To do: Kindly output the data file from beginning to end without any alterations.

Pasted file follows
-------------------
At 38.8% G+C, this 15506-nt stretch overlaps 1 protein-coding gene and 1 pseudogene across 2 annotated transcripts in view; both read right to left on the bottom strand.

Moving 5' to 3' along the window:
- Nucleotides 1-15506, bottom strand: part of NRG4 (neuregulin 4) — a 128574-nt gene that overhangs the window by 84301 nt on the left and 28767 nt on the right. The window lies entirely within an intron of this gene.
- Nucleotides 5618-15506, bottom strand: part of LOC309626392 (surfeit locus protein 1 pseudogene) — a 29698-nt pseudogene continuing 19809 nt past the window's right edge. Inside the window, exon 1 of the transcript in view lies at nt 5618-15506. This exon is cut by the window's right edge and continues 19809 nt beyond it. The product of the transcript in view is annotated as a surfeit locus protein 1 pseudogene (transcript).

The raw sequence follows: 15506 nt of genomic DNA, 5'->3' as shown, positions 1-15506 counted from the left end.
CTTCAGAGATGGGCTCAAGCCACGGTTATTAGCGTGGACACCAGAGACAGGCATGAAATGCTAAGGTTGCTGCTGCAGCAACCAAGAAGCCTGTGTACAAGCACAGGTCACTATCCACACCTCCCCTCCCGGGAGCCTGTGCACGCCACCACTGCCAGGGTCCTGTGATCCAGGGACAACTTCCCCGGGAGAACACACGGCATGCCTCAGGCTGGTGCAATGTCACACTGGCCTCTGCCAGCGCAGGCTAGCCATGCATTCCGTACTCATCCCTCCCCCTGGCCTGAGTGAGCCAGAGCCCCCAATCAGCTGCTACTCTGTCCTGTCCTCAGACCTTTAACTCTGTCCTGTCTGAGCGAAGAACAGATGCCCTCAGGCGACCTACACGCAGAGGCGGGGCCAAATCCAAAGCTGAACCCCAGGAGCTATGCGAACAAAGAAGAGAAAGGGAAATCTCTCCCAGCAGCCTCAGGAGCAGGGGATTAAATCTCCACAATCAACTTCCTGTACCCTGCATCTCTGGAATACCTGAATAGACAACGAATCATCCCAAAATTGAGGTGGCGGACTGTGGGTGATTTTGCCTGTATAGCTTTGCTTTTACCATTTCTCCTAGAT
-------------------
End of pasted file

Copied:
At 38.8% G+C, this 15506-nt stretch overlaps 1 protein-coding gene and 1 pseudogene across 2 annotated transcripts in view; both read right to left on the bottom strand.

Moving 5' to 3' along the window:
- Nucleotides 1-15506, bottom strand: part of NRG4 (neuregulin 4) — a 128574-nt gene that overhangs the window by 84301 nt on the left and 28767 nt on the right. The window lies entirely within an intron of this gene.
- Nucleotides 5618-15506, bottom strand: part of LOC309626392 (surfeit locus protein 1 pseudogene) — a 29698-nt pseudogene continuing 19809 nt past the window's right edge. Inside the window, exon 1 of the transcript in view lies at nt 5618-15506. This exon is cut by the window's right edge and continues 19809 nt beyond it. The product of the transcript in view is annotated as a surfeit locus protein 1 pseudogene (transcript).

The raw sequence follows: 15506 nt of genomic DNA, 5'->3' as shown, positions 1-15506 counted from the left end.
CTTCAGAGATGGGCTCAAGCCACGGTTATTAGCGTGGACACCAGAGACAGGCATGAAATGCTAAGGTTGCTGCTGCAGCAACCAAGAAGCCTGTGTACAAGCACAGGTCACTATCCACACCTCCCCTCCCGGGAGCCTGTGCACGCCACCACTGCCAGGGTCCTGTGATCCAGGGACAACTTCCCCGGGAGAACACACGGCATGCCTCAGGCTGGTGCAATGTCACACTGGCCTCTGCCAGCGCAGGCTAGCCATGCATTCCGTACTCATCCCTCCCCCTGGCCTGAGTGAGCCAGAGCCCCCAATCAGCTGCTACTCTGTCCTGTCCTCAGACCTTTAACTCTGTCCTGTCTGAGCGAAGAACAGATGCCCTCAGGCGACCTACACGCAGAGGCGGGGCCAAATCCAAAGCTGAACCCCAGGAGCTATGCGAACAAAGAAGAGAAAGGGAAATCTCTCCCAGCAGCCTCAGGAGCAGGGGATTAAATCTCCACAATCAACTTCCTGTACCCTGCATCTCTGGAATACCTGAATAGACAACGAATCATCCCAAAATTGAGGTGGCGGACTGTGGGTGATTTTGCCTGTATAGCTTTGCTTTTACCATTTCTCCTAGAT